We found large disparities in CV health by age, sex, race/ethnicity, and level of education (Table 2). All 3 indicators were significantly different by age, sex, race/ethnicity, and level of education. By age, those who were 65 or older had the lowest percentage of ideal CV health, the lowest CV health score, and the highest percentage of poor CV health. In contrast, the 18‐ to 34‐year age group had both the highest mean score and the lowest percentage of poor CV health, whereas the 35‐ to 54‐year age group had the highest percentage of ideal CV health. In all comparisons, women fared better than men, whereas non‐Hispanic whites and non‐Hispanic Asians/Pacific Islanders consistently performed better than the other 3 race/ethnicity groups. In contrast, on each of the 3 measures, non‐Hispanic blacks and non‐Hispanic American Indians and Alaska Natives fared more poorly than the other 3 groups. In terms of educational attainment, persons with the highest level consistently scored better than the other 3 groups.
By state, the percentage of the population with 7 ideal CV health metrics (a perfect score) ranged from 1.2% in Oklahoma to 6.9% in the District of Columbia (Table 3). The mean CV health score ranged from a low of 4.0 in Mississippi and West Virginia to 4.7 in Colorado and the District of Columbia, and the percentage with poor CV health ranged from 6.7% (Colorado) to 16.2% (West Virginia). In general, Western and New England states had a higher percentage of having all 7 CV metrics be ideal (“ideal CV health”), a higher mean score, and a lower percentage of poor CV health than did the Southern states (Figure 1). Figure 2 reveals that the adjusted prevalence ratio of ideal CV health, using Illinois as the reference, after adjusting for age, sex, race/ethnicity, and level of education ranged from a low of 0.38 in Oklahoma to a high of 1.91 in the District of Columbia.
The age‐standardized percentage for each of the 7 individual CV health metrics is presented in Table 4.
Cardiovascular health is a positive health metric, including factors and behaviors that prevent or protect individuals from heart disease and stroke. Attaining ideal CV health, the optimal health of the heart and vascular system, is a valuable goal for all Americans. The AHA quantified the attainment of this goal through a system of metrics that accord with current health recommendations and guidelines. This report indicates that the percentage of Americans with ideal CV health is low and that there are substantial disparities in CV health metrics among the US population by age, sex, race/ethnicity, and education as well as by state.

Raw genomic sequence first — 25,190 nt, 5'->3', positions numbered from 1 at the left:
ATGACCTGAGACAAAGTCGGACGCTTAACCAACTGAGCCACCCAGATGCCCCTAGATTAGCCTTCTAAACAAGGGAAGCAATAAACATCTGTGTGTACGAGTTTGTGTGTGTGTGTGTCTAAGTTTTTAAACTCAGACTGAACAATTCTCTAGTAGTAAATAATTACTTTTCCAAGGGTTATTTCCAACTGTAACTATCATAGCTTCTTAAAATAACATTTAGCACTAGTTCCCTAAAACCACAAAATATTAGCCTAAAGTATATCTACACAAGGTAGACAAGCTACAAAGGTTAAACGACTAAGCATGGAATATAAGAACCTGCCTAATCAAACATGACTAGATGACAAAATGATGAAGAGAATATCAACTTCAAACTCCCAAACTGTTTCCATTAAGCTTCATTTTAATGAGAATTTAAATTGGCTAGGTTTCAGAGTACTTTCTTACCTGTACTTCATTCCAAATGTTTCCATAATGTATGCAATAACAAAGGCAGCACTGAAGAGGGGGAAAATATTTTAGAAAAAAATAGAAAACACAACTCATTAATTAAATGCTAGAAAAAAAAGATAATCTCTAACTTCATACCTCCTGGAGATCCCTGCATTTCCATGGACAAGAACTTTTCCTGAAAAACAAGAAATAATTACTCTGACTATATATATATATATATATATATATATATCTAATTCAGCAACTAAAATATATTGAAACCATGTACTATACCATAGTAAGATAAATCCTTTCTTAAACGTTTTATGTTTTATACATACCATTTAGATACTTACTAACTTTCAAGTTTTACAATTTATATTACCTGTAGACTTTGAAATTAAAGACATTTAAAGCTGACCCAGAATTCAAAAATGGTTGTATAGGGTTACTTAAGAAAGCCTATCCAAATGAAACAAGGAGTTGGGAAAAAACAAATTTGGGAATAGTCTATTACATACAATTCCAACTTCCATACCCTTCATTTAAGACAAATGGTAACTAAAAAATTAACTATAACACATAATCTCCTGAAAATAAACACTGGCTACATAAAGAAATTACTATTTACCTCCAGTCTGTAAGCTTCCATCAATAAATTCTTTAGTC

Although in this study, having ideal CV health was uncommon, the estimates were, in fact, higher than those from previous reports. For example, data from the Atherosclerosis Risk in Communities (ARIC) study (1987–1989) found that only about 0.1% of participants had ideal CV health.7 Another recent report, this one using data from the National Health and Nutrition Examination Survey (NHANES), found that the percentage of the population with ideal CV health was 2.0%, 1.3%, and 1.2% in 1988–1994, 1999–2004, and 2005–2010, respectively.9 Two reasons may explain the possible overestimate of ideal health in the BRFSS: (1) BRFSS data are self‐reported, and (2) there were limited data to assess a healthy diet. For example, the 3 health outcome statuses (hypertension, high cholesterol, and diabetes) in the BRFSS were based on self‐reports (yes versus no), whereas these estimates in ARIC and NHANES were based on direct laboratory or blood pressure measurements. In addition, calculations of the BMI in the BRFSS from self‐reports could result in underestimates of overweight or obesity. As evidence, in NHANES (which uses technicians to measure height and weight) for 2001–2006, participants in general tended to overreport their actual height (as determined by measurement), whereas men tended to overreport their actual height and women tended to overreport their height and underreport their weight.17
In this report, we excluding those with self‐reported coronary heart disease and stroke, as cardiovascular risk status among patients with coronary heart disease and stroke differ from those of general population. This would overestimate ideal CV health in the overall population. We conducted separate analyses including those with self‐reported coronary heart disease and stroke. Although the percentage of ideal CV health was lower than among those excluding those with prevalent disease, the disparities by age, sex, and race/ethnicity were the same (Table 5). For states, some changed position from the median state (Figure 3).